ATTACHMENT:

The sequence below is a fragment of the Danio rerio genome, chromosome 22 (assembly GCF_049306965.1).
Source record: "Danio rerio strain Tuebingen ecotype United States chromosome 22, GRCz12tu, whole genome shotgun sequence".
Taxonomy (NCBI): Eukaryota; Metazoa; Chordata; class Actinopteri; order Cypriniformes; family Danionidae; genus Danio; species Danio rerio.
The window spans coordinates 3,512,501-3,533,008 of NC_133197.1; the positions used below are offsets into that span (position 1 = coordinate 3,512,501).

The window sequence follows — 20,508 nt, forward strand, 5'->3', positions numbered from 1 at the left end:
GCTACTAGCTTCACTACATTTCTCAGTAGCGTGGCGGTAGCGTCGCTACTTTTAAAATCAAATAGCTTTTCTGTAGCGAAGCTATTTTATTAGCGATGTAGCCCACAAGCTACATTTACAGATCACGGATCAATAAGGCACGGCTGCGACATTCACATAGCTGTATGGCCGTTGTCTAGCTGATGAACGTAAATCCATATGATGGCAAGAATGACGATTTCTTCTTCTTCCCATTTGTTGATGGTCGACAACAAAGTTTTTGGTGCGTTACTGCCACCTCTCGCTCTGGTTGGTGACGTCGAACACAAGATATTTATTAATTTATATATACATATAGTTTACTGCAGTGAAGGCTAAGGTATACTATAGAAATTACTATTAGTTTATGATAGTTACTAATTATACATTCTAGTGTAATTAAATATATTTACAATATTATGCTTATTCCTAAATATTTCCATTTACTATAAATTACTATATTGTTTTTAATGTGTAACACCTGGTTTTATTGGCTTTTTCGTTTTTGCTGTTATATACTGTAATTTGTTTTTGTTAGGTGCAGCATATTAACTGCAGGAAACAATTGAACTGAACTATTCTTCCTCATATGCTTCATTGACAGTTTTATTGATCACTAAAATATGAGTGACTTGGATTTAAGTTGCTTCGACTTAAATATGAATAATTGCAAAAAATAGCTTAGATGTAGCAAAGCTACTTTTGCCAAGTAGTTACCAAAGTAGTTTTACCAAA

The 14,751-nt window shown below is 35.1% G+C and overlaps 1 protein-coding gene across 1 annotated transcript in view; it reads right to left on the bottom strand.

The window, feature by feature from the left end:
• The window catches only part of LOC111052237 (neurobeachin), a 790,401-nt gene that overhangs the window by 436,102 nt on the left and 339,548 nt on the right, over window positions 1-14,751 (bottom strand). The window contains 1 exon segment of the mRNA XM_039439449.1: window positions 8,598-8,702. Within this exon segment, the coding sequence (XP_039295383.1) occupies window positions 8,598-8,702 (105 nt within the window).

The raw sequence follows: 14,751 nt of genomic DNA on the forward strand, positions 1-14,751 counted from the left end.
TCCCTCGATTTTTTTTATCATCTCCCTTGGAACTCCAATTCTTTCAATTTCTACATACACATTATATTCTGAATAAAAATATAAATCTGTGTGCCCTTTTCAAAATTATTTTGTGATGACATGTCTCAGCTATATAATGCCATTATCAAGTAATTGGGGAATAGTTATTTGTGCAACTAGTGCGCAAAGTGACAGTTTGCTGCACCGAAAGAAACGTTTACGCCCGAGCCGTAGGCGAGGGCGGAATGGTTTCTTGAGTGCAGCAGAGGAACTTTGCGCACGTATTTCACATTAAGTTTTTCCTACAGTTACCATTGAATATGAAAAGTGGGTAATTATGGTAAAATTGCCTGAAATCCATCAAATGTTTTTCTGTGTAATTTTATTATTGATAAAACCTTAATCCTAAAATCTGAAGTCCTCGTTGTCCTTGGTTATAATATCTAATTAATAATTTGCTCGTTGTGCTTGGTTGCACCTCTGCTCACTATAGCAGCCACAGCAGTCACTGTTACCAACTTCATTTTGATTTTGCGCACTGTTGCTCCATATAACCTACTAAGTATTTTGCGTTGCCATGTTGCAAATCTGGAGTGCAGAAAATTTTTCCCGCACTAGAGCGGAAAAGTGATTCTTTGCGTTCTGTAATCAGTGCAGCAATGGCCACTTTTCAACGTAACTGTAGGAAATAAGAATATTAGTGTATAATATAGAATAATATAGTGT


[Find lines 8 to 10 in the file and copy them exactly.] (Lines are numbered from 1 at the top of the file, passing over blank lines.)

The window, feature by feature from the left end:
• The window catches only part of LOC111052237 (neurobeachin), a 790,401-nt gene that overhangs the window by 436,102 nt on the left and 339,548 nt on the right, over window positions 1-14,751 (bottom strand). The window contains 1 exon segment of the mRNA XM_039439449.1: window positions 8,598-8,702. Within this exon segment, the coding sequence (XP_039295383.1) occupies window positions 8,598-8,702 (105 nt within the window).

The raw sequence follows: 14,751 nt of genomic DNA on the forward strand, positions 1-14,751 counted from the left end.